Jerusalem in the Achaemenid Period
The Relationship between Temple and Agriculture in the Book of Haggai
The Book of Haggai is primarily concerned with agriculture and the temple. This analysis of Haggai includes an examination of the temple’s reconstruction from a historical and economic point of view, with agriculture playing a central role. Archaeological records are examined and show that prized commodities such as olives and grapes were produced in and around Jerusalem in large quantities and exported all over the ancient Near East.
This book is intended to shed new light on the value of agriculture for the people of Judah and the whole imperial economy. It also presents a new interpretation of the Book of Haggai and a new perspective on the temple economy in Jerusalem.
Table Of Contents
- About the author
- About the book
- This eBook can be cited
- List of Abbreviations
- Introduction: Restoration of the Jerusalem Temple
- Chapter 1: Agriculture and Economy in the Ancient Near East
- Chapter 2: Darius and the Achaemenid Empire
- Chapter 3: Judah in the Neo-Babylonian and the Achaemenid Periods
- Chapter 4: Judah in the Achaemenid Economy: Hag 1:1–15
- Chapter 5: A Judean Revolt and its Results: Hag 2:1–23
Introduction: Restoration of the Jerusalem Temple
This study deals with the relationship between the restoration of the Jerusalem temple and agriculture in the Book of Haggai. The problem is twofold: firstly, I want to look into the nature of agriculture in Judah in general; secondly, I intend to relate the agricultural activities to the prophetic exhortations to rebuild the temple in Jerusalem.1 The corpus texts I have chosen are Hag 1:2, 5–6, 7–8, 9–11, 12–14; 2:3, 8–9, 15–19.2
Particularly in Hag 1:5–6, 9–11; 2:15–19, Haggai focuses above all on agricultural activities that are related to the rebuilding of the Jerusalem temple. It is a major issue in the Book of Haggai that the state of Judean economy in general depended on a well functioning temple economy in Jerusalem. For this reason, quite a large portion of Haggai proclaims that the current economic disaster in Judah results from the ruined state of the Jerusalem temple (Hag 1:3–4, 9–11; 2:11–14). Thus, the text itself indicates the importance of the relationship between the temple and a larger agricultural industry.
The book of Haggai is dated to the second year of Darius. It is commonly assumed that the king in question is Darius I (522–486 BCE). From a historical viewpoint, the Book of Haggai should be read as reflecting Darius’s early reign. According to the text, the rebuilding of the Jerusalem temple ← 1 | 2 → was claimed in the time of Darius. Historians in general assume that this was common Achaemenid imperial policy.3 Haggai emphasised that the renovated Jerusalem temple would be crucial to improving Judean economy, enabling the country to fulfil its economic duties toward the empire (Hag 1:4; 2:3, 8–9).4 Judah had to be able to support the upcoming deployment of a huge imperial army in response to the rebellion in Egypt in 519 BCE.5 The study of the temple rebuilding project, consequently, gives important information on Jerusalem as one of many administrative centres in the Achaemenid Empire. Darius ruled all conquered territories throughout his reign in the same manner: Judah was but one province in this huge empire.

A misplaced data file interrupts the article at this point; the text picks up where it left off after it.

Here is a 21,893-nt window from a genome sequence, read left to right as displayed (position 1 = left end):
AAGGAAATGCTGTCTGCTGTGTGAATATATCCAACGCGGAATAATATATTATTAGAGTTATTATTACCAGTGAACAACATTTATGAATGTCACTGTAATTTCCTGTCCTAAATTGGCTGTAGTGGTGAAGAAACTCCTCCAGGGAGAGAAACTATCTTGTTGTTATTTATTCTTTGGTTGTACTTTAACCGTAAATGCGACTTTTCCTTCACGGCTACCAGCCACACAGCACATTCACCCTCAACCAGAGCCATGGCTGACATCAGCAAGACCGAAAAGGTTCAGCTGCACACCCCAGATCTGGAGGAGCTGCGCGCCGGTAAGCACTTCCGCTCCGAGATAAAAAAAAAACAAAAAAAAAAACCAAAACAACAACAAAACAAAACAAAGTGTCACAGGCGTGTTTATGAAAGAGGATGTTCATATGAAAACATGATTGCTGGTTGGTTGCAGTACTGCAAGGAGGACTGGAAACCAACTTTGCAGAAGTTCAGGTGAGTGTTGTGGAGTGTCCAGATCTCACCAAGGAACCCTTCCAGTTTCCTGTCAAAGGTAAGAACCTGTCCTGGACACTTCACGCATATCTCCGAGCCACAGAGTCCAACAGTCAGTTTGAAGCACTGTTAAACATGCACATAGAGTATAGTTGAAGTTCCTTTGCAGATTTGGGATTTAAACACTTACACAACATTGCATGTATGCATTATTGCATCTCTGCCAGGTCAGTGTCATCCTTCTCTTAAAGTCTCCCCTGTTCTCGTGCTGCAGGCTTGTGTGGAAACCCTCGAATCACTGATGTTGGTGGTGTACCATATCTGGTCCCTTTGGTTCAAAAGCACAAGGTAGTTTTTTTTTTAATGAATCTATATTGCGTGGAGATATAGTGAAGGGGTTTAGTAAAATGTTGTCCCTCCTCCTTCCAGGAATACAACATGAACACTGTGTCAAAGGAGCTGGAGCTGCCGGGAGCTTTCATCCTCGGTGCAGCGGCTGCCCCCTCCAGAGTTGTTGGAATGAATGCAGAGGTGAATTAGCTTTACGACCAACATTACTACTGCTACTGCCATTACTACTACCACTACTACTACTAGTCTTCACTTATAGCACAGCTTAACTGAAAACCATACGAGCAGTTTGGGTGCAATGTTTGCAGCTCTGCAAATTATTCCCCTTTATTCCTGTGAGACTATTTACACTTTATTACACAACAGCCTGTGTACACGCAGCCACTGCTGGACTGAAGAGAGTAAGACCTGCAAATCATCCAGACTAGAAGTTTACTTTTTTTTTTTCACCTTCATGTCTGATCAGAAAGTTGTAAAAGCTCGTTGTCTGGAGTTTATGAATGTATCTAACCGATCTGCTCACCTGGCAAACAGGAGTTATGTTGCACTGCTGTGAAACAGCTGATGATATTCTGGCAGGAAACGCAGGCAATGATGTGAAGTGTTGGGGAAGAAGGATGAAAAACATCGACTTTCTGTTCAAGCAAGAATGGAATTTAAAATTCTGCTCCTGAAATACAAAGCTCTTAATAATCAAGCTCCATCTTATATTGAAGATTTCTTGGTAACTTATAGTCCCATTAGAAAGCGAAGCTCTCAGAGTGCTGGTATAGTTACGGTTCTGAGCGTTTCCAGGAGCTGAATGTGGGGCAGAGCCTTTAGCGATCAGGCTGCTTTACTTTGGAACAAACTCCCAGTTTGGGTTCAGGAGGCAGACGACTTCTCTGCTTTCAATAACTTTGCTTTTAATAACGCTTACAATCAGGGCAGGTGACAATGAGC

Haggai’s description of the relationship between temple and agriculture reminds us of a commonly known phenomenon. Deities all over the ancient Near East would provide blessing and prosperity if they were worshipped according to prescribed rules and regulations. However, if gods were disobeyed, they would punish.6 Behind this “punishment” theology ← 2 | 3 → is the wider understanding that the created world is good and created by gods that provide everything humans need. However, occasionally humans experienced drought or famine or defeat in the battlefields: when catastrophes occurred, they were always understood as punishment from the deities. My thesis is not so much a study of the “common theology of the ancient Near East.” Rather, I want to pay attention to the role of temples within the macroeconomic system of the ancient Near East.
In centralised political entities in the ancient Near East, we find temples as cultural, religious, and economic major institutions. Further, temples were not only engaged in all sorts of agricultural pursuits, including animal husbandry, but also large-scale manufacture of goods based on agricultural products, including trade.7 In particular, in the Neo-Babylonian and Achaemenid Empires, temples were controlled directly by kings, and played a leading role in the imperial economy.8 Furthermore, the state of temple economic prosperity mirrored the economy of the empire. Consequently, the economic importance of temples cannot be exaggerated.
Critical analyses of the rebuilding of the Jerusalem temple during the Achaemenid rule over Judah commonly focus on its purpose and role in a political and social context. This relates the temple to the social, economic and administrative organisation of that time. However, too little attention has been paid to the importance of agriculture, which was fundamental to ← 3 | 4 → the economy of Judah. The Book of Haggai is primarily concerned with agriculture and the temple, therefore an analysis of Haggai should include an examination of the temple’s reconstruction during the Achaemenid period.